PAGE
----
Zvamaida Murwira Senior Reporter
Eleven mining firms extracting gold along the Mazowe River in Mashonaland Central face a ban after it emerged that they are using chemicals with potential toxic effects and have been doing so without an environmental impact assessment certificate, posing serious health hazards.
It also emerged that their mining activities are not consistent with environmental regulations. The certificate is issued by the Environmental Management Agency.
This came out during a tour conducted by Environment, Water and Climate Minister Saviour Kasukuwere, Minister of State for Provincial Affairs for Mashonaland Central, Advocate Martin Dinha, local Members of Parliament and officials from EMA and other senior Government officials.
During a briefing to Minister Kasukuwere, Advocate Dinha, officials from EMA led by director general, Mrs Mutsa Chasi, local MP Cde Remigio Matangira and Zanu-PF provincial chairperson Cde Dickson Mafios complained about an apparent police inaction against the mining firms whom they accused of violating both health and environmental legal statute.
Mrs Chasi said the mining firms, most of which were Chinese-owned, were doing alluvial mining along Mazowe River banks after they were issued with special mining grants by the Mines and Mining Development Ministry and were using chemicals that had an adverse effect on communities.
She said the firms started mining without an Environment Impact Assessment Certificate as required by the law. Minister Kasukuwere said violation of the law was unacceptable notwithstanding the nationalities of those involved.
“That is unacceptable. This nation can not be destroyed under our watch. It would be wrong to handover this country to the next generation when it no longer has rivers and their tributaries. It does not matter where one comes from,” he said during the briefing.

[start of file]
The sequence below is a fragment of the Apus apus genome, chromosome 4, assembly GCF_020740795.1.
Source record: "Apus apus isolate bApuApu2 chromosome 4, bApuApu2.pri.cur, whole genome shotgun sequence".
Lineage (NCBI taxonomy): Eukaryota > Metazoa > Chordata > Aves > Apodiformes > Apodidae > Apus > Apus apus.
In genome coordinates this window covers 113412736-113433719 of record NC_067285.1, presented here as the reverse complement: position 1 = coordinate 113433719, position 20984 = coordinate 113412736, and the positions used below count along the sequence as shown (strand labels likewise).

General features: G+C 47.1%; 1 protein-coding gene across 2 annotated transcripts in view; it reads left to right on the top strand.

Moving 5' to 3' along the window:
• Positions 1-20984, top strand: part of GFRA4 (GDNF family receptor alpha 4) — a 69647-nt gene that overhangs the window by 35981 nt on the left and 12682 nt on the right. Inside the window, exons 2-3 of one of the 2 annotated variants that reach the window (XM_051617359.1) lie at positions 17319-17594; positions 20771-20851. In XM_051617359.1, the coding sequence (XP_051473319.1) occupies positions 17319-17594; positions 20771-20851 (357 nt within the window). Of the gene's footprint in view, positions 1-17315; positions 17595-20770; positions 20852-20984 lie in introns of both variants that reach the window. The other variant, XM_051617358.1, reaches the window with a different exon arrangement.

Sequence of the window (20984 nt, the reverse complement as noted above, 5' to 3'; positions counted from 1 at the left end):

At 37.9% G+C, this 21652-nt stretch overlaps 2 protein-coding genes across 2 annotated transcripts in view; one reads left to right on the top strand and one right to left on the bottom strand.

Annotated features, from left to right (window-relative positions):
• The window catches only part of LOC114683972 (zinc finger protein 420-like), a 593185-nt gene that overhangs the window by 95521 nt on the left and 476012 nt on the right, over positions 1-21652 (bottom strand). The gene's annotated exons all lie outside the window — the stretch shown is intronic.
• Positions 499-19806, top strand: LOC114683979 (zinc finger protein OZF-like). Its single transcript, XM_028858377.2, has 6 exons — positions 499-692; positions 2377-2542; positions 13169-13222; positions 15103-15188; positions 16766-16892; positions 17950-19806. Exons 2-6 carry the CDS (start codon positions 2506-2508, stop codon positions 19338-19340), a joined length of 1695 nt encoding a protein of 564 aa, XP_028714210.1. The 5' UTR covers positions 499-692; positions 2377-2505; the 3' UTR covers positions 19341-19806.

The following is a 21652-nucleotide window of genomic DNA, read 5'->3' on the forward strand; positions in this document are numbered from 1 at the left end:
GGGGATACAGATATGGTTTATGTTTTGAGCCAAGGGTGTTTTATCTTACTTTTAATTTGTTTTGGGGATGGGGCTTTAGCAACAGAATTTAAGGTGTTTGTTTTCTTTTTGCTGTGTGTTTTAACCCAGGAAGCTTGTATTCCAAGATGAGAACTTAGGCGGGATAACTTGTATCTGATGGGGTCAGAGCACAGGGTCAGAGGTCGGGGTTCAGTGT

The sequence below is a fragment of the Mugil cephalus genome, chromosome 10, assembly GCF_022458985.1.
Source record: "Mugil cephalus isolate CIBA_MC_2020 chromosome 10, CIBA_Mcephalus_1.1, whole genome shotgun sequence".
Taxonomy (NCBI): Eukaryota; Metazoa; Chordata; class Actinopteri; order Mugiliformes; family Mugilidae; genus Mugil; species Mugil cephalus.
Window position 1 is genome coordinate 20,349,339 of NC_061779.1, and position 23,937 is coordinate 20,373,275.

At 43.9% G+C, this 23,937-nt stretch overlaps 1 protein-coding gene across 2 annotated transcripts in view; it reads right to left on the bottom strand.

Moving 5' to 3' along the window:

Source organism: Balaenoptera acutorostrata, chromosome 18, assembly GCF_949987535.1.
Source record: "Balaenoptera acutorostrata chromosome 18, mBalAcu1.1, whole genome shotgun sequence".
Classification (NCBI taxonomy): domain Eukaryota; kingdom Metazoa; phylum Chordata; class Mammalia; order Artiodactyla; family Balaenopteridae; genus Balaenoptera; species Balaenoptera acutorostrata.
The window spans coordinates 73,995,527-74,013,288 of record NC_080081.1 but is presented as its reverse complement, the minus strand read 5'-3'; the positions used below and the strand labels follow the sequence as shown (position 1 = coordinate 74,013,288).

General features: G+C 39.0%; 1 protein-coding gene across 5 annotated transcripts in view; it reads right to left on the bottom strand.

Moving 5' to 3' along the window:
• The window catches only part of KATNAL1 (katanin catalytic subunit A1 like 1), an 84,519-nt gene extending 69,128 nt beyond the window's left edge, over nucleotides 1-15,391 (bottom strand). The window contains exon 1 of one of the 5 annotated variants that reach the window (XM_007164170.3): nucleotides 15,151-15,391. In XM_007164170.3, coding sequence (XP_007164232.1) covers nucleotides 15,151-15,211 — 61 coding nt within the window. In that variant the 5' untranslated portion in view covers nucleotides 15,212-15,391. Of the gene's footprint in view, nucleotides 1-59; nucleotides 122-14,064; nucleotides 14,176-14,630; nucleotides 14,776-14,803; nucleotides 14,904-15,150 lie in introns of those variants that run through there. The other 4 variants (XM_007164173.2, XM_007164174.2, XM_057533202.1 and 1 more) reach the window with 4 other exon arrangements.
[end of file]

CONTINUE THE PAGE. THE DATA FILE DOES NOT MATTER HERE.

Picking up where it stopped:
In interview soon after the tour near Matepatepa, Minister Kasukuwere said he would discuss with his Cabinet colleagues to ensure that river bank mining is banned. “What I can tell you clearly is that they cannot mine in rivers. These are areas where human settlement survives on.
Farmers, animals and what we are seeing here where cyanide, mercury is being used and deposited into the water is unacceptable,” said Minister Kasukuwere.
“We are seeing our water bodies and rivers being destroyed in broad daylight. If an investor wants to mine, we have better places and not to go into rivers that feed on our urban centres.”
Minister Dinha said Government should make a policy directive stopping issuance of special mining grants on river banks as a matter of urgency.
“My urgent appeal is that there should be no special grants in all rivers. We have hills, vleis, mountains. They can mine in all these areas,” he said.
It also emerged that the firms would block the water course so as to secure crossing lines of either sides, or divert water flow thereby affecting down stream users.
It was noted that special grants were also being issued to tributaries of the river. Mrs Chasi said no rehabilitation work was being done when the firms complete extraction on a given area.
Officials from EMA complained about an apparent inaction by law enforcement agencies. Mrs Chasi gave an example that occurred last week where they arrested a company official found practising downstream mining but was released on the basis that he was not the owner of the mining firm.
She said there was a need to harmonise all laws that dealt with environment, water and mining to ensure adequate consultations among Government ministries and departments before special grants are issued.